Atcheya the philanthropist


Granted, the title ‘chair’ became famous during former president, Bakili Muluzi’s reign.

And Atcheya— meaning, the former president— had this unrivalled sense of humour, the kind Malawians had not been accustomed to. Maybe that is why they embraced him.

Of course, I do not really understand Atcheya. I mean, the former president.


One day, I bumped into him at a funeral in Bangwe, Blantyre— I do not know which year; maybe I am getting old. All I know is that he had long retired from Sanjika Palace. There were about nine people close to the podium. By nine, I am including myself.

Atcheya— the former president— greeted every one of the eight except me. He actually came close to greeting me but, while he was a metre or so from me, suddenly turned back.

I looked at Atcheya, wondering why he singled me out for a ‘non-greeting’! Probably, Atcheya did not put his bullet proof on! You know how some people look in a bullet proof vest: like a penguin! Ha! Ha! Ha! Ha! Ha! Ha! Ha! Ha! Ha! Ha! Ha! Ha! Remember, each ha! is for the 12 tribes of Israel.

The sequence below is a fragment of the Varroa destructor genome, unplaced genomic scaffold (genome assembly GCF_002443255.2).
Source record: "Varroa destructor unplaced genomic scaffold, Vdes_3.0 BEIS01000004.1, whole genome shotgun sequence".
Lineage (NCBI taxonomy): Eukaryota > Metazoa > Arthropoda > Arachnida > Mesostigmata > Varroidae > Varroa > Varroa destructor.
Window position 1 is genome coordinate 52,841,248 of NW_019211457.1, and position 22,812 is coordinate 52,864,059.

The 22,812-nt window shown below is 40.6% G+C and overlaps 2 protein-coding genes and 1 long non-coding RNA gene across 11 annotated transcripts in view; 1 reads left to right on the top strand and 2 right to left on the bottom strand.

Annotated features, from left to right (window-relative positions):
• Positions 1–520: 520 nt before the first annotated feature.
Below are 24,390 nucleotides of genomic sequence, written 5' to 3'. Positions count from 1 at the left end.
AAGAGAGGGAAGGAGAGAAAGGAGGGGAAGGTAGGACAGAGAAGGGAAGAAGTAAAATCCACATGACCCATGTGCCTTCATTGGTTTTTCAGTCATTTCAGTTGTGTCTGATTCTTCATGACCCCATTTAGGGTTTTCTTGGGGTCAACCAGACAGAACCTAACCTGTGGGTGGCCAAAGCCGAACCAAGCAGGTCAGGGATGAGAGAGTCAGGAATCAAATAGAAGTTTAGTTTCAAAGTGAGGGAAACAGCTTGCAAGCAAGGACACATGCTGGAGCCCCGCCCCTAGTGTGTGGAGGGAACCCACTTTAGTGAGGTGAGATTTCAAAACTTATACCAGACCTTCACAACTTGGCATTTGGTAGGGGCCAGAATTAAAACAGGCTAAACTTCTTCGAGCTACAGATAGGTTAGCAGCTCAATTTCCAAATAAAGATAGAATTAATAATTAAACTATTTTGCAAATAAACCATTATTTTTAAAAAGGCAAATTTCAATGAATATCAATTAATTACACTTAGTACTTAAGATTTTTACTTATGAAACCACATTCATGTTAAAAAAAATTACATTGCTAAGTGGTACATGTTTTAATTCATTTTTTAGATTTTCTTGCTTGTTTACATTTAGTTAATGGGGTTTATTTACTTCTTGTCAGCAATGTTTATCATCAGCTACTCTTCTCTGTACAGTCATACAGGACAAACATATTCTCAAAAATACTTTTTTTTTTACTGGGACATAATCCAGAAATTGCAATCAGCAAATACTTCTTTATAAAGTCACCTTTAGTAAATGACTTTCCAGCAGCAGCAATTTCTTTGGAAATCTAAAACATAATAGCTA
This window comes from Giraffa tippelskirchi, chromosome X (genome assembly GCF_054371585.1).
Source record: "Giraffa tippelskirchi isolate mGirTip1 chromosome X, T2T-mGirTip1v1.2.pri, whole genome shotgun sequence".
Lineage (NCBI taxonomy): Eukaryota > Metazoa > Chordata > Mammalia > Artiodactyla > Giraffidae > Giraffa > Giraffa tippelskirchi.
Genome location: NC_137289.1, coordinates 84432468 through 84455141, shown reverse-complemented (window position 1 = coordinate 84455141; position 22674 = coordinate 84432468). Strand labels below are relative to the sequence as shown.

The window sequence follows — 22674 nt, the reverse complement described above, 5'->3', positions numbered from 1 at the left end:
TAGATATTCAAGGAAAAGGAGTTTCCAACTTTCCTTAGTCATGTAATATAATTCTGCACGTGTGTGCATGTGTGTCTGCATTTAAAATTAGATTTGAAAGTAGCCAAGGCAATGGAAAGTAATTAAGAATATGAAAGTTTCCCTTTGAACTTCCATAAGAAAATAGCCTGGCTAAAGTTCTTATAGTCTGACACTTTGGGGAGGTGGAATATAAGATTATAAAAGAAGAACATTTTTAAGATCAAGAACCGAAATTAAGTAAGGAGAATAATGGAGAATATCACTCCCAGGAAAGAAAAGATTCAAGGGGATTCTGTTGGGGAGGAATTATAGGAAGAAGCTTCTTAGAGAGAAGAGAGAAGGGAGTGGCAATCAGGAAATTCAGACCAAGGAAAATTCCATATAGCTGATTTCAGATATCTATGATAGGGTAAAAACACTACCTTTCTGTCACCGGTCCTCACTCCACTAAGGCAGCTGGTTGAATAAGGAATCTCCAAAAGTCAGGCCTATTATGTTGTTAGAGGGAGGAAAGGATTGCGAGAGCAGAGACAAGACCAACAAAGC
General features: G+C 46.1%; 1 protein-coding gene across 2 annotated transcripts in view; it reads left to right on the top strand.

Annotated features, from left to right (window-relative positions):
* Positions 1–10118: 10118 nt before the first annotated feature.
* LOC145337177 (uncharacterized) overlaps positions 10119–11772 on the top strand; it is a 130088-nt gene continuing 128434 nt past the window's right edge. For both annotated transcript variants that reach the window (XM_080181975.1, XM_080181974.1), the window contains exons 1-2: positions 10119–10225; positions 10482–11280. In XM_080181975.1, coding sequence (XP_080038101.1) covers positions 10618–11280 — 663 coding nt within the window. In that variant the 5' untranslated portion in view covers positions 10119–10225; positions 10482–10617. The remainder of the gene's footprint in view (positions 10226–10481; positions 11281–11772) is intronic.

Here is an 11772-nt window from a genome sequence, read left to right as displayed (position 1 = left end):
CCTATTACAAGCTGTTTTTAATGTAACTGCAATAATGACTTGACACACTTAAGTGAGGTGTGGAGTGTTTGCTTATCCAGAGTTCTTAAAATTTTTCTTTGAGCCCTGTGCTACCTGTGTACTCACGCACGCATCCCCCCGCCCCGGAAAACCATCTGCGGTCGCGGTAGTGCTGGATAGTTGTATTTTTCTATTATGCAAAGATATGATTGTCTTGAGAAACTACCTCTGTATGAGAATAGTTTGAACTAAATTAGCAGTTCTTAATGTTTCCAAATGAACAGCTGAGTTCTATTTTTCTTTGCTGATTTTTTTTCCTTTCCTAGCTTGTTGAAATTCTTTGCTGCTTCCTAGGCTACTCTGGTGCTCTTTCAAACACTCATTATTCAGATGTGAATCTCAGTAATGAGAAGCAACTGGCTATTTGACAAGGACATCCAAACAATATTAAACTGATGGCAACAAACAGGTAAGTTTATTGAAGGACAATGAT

Let me get over Atcheya. His right hand belongs to him and he is free to extend it to whoever he wants to, me excluded!

Rather, I want to talk about Atcheya who greets people. I am talking of the Atcheya who has nearly eclipsed the real Atcheya. I am talking of Frank Naligonje, the presidential mimicker.

Now, last Saturday, I decided to go shopping at, of all places, Kachere Trading Centre in Blantyre. This is a place along the Zomba-Limbe Road.

As I waited for a minibus to take me back to Limbe [Blantyre], Atcheya popped up from nowhere and started greeting everyone, including me. He actually gave me a high five.

He threw one joke, involving, of course, the original Atcheya. In the joke, Atcheya, the original one who did not greet me, was expressing surprise that some mature people can forgo their old wives for a born-free!

Now, after the new Atcheya said a joke that rounded on the subject of infidelity, he bought sweets for everyone who was around; instead of us paying him.

How I laughed. Why did he pay us for doing nothing, instead of the opposite? Truthfully, I enjoyed the taste of the sweets. It has been a long time since I tasted it. In Chichewa, they call it kanindo. Thanks for the kanindo, Atcheya. Well, it turns out we have a new philanthropist in town. Atcheya!

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